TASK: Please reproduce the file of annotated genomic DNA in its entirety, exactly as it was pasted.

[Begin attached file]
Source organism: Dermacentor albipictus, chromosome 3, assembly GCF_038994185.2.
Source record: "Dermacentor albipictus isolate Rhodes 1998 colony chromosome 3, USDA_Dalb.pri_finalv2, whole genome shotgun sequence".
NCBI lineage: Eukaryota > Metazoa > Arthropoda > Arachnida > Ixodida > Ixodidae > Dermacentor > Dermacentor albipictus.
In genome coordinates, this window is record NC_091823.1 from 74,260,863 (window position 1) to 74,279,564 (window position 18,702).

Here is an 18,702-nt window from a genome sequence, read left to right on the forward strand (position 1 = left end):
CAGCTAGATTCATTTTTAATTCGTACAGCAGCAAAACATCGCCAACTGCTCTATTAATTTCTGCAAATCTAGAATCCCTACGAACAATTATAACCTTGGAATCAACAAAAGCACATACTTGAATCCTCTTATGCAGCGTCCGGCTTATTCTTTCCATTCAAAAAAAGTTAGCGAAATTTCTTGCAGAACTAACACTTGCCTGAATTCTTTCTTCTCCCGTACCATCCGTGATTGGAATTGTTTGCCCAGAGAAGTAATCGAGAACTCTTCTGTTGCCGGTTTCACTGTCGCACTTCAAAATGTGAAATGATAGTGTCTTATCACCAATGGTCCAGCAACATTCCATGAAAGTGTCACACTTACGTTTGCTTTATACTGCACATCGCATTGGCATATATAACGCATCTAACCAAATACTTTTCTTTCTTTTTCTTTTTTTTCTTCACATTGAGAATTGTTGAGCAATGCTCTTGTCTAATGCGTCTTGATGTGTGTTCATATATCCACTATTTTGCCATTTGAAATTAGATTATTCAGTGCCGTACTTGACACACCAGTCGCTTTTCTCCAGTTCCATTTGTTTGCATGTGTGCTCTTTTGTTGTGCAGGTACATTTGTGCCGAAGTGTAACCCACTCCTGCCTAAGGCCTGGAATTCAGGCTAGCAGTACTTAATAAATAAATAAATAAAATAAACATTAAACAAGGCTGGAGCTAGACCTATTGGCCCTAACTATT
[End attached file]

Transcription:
Source organism: Dermacentor albipictus, chromosome 3, assembly GCF_038994185.2.
Source record: "Dermacentor albipictus isolate Rhodes 1998 colony chromosome 3, USDA_Dalb.pri_finalv2, whole genome shotgun sequence".
NCBI lineage: Eukaryota > Metazoa > Arthropoda > Arachnida > Ixodida > Ixodidae > Dermacentor > Dermacentor albipictus.
In genome coordinates, this window is record NC_091823.1 from 74,260,863 (window position 1) to 74,279,564 (window position 18,702).

Here is an 18,702-nt window from a genome sequence, read left to right on the forward strand (position 1 = left end):
CAGCTAGATTCATTTTTAATTCGTACAGCAGCAAAACATCGCCAACTGCTCTATTAATTTCTGCAAATCTAGAATCCCTACGAACAATTATAACCTTGGAATCAACAAAAGCACATACTTGAATCCTCTTATGCAGCGTCCGGCTTATTCTTTCCATTCAAAAAAAGTTAGCGAAATTTCTTGCAGAACTAACACTTGCCTGAATTCTTTCTTCTCCCGTACCATCCGTGATTGGAATTGTTTGCCCAGAGAAGTAATCGAGAACTCTTCTGTTGCCGGTTTCACTGTCGCACTTCAAAATGTGAAATGATAGTGTCTTATCACCAATGGTCCAGCAACATTCCATGAAAGTGTCACACTTACGTTTGCTTTATACTGCACATCGCATTGGCATATATAACGCATCTAACCAAATACTTTTCTTTCTTTTTCTTTTTTTTCTTCACATTGAGAATTGTTGAGCAATGCTCTTGTCTAATGCGTCTTGATGTGTGTTCATATATCCACTATTTTGCCATTTGAAATTAGATTATTCAGTGCCGTACTTGACACACCAGTCGCTTTTCTCCAGTTCCATTTGTTTGCATGTGTGCTCTTTTGTTGTGCAGGTACATTTGTGCCGAAGTGTAACCCACTCCTGCCTAAGGCCTGGAATTCAGGCTAGCAGTACTTAATAAATAAATAAATAAAATAAACATTAAACAAGGCTGGAGCTAGACCTATTGGCCCTAACTATT